By Eliza Magro
A large group of family, friends, and community members gathered in Coral Bay on Thursday, November 8, to commemorate the life of Nicky Brady in a candlelit vigil.
Brady disappeared last year on November 11, 2006, and nobody knows what happened to him.
The crowd at the 6:30 p.m. gathering shared stories about Brady and offered their condolences as they marched with candles and lanterns from Sweet Plantains to Skinny Legs.
Nicky, who took medication for a mental illness, didn’t talk a lot yet everyone loved him and made sure he was okay, explained one community member.
Nicky’s older brother Buster Brady and his wife Sharon organized the vigil with several friends from Coral Bay.
“I feel like I’m missing part of myself,” Buster Brady said. “I miss my brother. I remember Nicky from his birth to his disappearance.”
“We fished a lot together and did a lot of other things together too, and then it all just came to an end,” Buster Brady added. “I have no idea what happened to him. He just disappeared.”
“Nicky was always right here, waiting for the food to be done, and visiting with the people,” Nicky’s nephew, Buster Brady Junior said. “I have no idea what happened to Nicky.”
The somber tone of the evening was warmed by a seaside fire, where Buster Brady Junior and Merissa Sanchez prepared steamed fish and corn for the crowd.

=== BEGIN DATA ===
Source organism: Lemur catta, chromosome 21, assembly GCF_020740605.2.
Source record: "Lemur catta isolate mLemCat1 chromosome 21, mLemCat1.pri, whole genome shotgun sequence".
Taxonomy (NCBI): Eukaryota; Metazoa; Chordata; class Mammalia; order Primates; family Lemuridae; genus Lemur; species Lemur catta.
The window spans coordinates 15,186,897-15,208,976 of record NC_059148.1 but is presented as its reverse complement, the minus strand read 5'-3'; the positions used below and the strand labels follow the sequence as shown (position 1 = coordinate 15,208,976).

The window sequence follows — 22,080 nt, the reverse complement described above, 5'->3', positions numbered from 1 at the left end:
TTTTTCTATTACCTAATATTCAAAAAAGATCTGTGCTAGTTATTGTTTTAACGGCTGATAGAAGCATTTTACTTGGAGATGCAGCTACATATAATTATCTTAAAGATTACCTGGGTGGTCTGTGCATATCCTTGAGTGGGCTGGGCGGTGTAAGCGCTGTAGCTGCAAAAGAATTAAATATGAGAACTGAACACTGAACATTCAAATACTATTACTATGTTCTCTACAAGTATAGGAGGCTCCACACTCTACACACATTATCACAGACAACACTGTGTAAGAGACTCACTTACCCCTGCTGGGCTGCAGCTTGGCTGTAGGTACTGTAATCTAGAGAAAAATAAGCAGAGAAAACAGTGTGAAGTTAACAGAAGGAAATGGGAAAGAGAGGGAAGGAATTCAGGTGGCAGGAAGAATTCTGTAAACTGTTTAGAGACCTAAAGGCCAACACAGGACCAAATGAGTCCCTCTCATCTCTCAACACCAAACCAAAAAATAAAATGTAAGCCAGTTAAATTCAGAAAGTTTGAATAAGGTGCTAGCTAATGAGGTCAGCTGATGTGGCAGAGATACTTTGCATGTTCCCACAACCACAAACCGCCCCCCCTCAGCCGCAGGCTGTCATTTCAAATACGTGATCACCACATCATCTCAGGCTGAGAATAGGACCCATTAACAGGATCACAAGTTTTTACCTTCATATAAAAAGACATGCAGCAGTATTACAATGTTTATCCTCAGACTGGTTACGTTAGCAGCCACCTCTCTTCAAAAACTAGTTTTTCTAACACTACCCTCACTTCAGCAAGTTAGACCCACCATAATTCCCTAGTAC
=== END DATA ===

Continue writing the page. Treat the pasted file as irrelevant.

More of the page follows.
Buster Brady Junior described Nicky as a thick, strong, barefooted, pleasant man, and someone who never bothered anyone.
“The police looked for Nicky for a week and then stopped,” Buster Brady Junior said.
“The police didn’t make a solid effort to find Nicky,” Buster Brady added.
“We have no idea up to now what happened, but maybe there’s enough candle light here tonight, for him to see his way back,” Buster Brady said.
Nicky Is Kind, Helpful
All of Nicky’s friends and family related what a kind, and helpful man Nicky was.
“He was an extra pair of hands for me, always helping,” Sweet Plantains owner, Prince Adams said. “He was a good man with a kind heart.”
“Nicky was part of a big family that defines Coral Bay,” community member Edmund Roberts said. “His grandmother Consuela was my first and second grade teacher at the former Ben Franklin School, now the Guy Benjamin School.”
Family members who attended the vigil were: sisters Valencia and Daren; brothers, Eugine, Terance and Buster, and nephew Buster Junior. Nicky’s parents, Enid Francis and Terance Brady, have already passed away.
The crowd stopped its march outside in the parking lot of Skinny Legs, and came together in a circle around Nicky’s sister Valencia Benjamin. They shared stories and raised their candles to the sky in honor of Nicky.
“Nicky may not be here physically, but he is here with us in spirit,” said Bonny Corbeil, community member.
The crowd shouted out, “Blessings always brother.”
“It is hard to have closure, without knowing where he went,” Benjamin said. “We would appreciate any information that anyone has.”